Afraid To Believe In Obama

As a self-professed lapsed black Catholic, I should have made an effort to at least take a cursory glance at the extensive coverage of the Pope’s recent visit to the U.S.

I didn’t. I was distracted by something bigger and with more serious implications. He’s just a man, a symbol of so many things that I no longer agree with.

Besides, lately I’ve been thinking about images.

As I get older, I realize with much more clarity how powerful images can be. The lasting effects of internalizing and accepting what we have traditionally accepted as fact is truly amazing.

For centuries, every imaginable depiction of God (and any holy figure for that matter) in art, film, and every other medium is an old white man. All of us were taught if not verbally, then certainly subliminally that God (and Santa) are old, white and all powerful.

Every single president of the United States and damn near every true position of power in this country has been held by an old white man. That is pretty striking. Even though science has proven that Africa is the cradle of civilization, and that all people originated from colored folk, it hasn’t changed our general perception of ourselves.

If Liz Taylor is burned in celluloid for all time as the great Cleopatra, and Charlton Heston is revered for playing Moses (and the history books don’t tell us any different), something ain’t right.

If the truth isn’t told loudly and without compromise, how are black folks supposed to truly see who they are? I mean, it’s God! The ultimate symbol. The ultimate beginning and end. Alpha and Omega. “Shaka Zulu” and “Roots” TV specials notwithstanding, where were our young supposed to look and see their ancient selves?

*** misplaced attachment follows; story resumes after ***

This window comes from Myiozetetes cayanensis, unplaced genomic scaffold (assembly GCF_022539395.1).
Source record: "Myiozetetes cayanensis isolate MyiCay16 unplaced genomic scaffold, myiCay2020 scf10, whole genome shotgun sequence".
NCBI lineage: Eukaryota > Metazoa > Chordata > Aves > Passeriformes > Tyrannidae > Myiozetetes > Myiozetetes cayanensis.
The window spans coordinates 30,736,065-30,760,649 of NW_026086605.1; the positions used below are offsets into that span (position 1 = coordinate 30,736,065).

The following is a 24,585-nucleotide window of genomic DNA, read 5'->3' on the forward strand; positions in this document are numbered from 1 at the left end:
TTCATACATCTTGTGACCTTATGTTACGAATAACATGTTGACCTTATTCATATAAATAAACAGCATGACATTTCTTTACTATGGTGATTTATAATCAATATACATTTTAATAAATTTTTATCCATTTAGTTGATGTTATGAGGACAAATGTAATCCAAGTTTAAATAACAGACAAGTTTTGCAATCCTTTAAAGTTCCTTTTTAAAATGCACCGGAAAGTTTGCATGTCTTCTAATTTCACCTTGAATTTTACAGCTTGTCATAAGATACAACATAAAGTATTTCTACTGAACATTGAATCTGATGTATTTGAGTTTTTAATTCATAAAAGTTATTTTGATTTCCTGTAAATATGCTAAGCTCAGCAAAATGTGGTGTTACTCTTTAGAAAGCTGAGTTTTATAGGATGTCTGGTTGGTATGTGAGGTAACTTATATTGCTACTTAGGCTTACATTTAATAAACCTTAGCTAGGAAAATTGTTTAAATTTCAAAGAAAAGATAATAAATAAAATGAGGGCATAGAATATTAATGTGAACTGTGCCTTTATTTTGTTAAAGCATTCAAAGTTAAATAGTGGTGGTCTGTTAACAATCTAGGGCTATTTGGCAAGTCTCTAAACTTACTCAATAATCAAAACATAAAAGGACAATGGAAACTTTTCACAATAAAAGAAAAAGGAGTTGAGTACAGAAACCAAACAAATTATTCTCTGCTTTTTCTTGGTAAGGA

This may seem like a change of subject, but it isn’t. I’ve come to a hard truth. As hard as it is to say, I know that 100% of black folks will not rally behind Barack Obama because they can’t. As a people, we are too fractured, too divided and too deluded to come together as one unified, connected organism.

We cannot believe this is real. Barely one generation ago, people died and bled and lost everything so that this moment would come.

And we can’t believe it.

Skeptics abound. Yes, we can cloud our opposition to his candidacy with barbershop and blog pronouncements about fundamental disagreements with his policies, experience or anything else we want. But honestly, that’s not it. Expert after expert has said ad nauseum that you could separate Clinton and Obama’s differences with a fingernail. It’s minuscule. They are essentially running on the same platform.

Yet, black Senator Clinton supporters flock to her because of their fondness for the fake first black president, Bill. Somehow, memories of him are better than the real thing standing before us.

Comedian Jackie Mason told an interesting joke recently: “If your doctor cannot perform your surgery, do you say ‘Oh, get his wife?” Hell no. All this talk of her experience is laughable. We’re in love with the past when a new, more attractive suitor is at our doorstep.

So, my earlier reference to the power of images gets to the marrow of this thing. The bone beneath the bone. We can’t believe it.

I believe that Senator Clinton loves America and has some great skills to bring to the big table. But deep down, the woman is working out her humiliation issues on a world stage. She’s on a quest for blood to prove that she is unsinkable, and that her husband’s failings shouldn’t rub off on her. That is more than admirable. However, it’s not enough.

That isn’t enough reason for black folks to turn away from history and deny the facts before us. A black man is on the precipice of something my grandmother could never fathom. My mother was drinking out of a ‘blacks only’ fountain in Alabama a scant 45 years ago.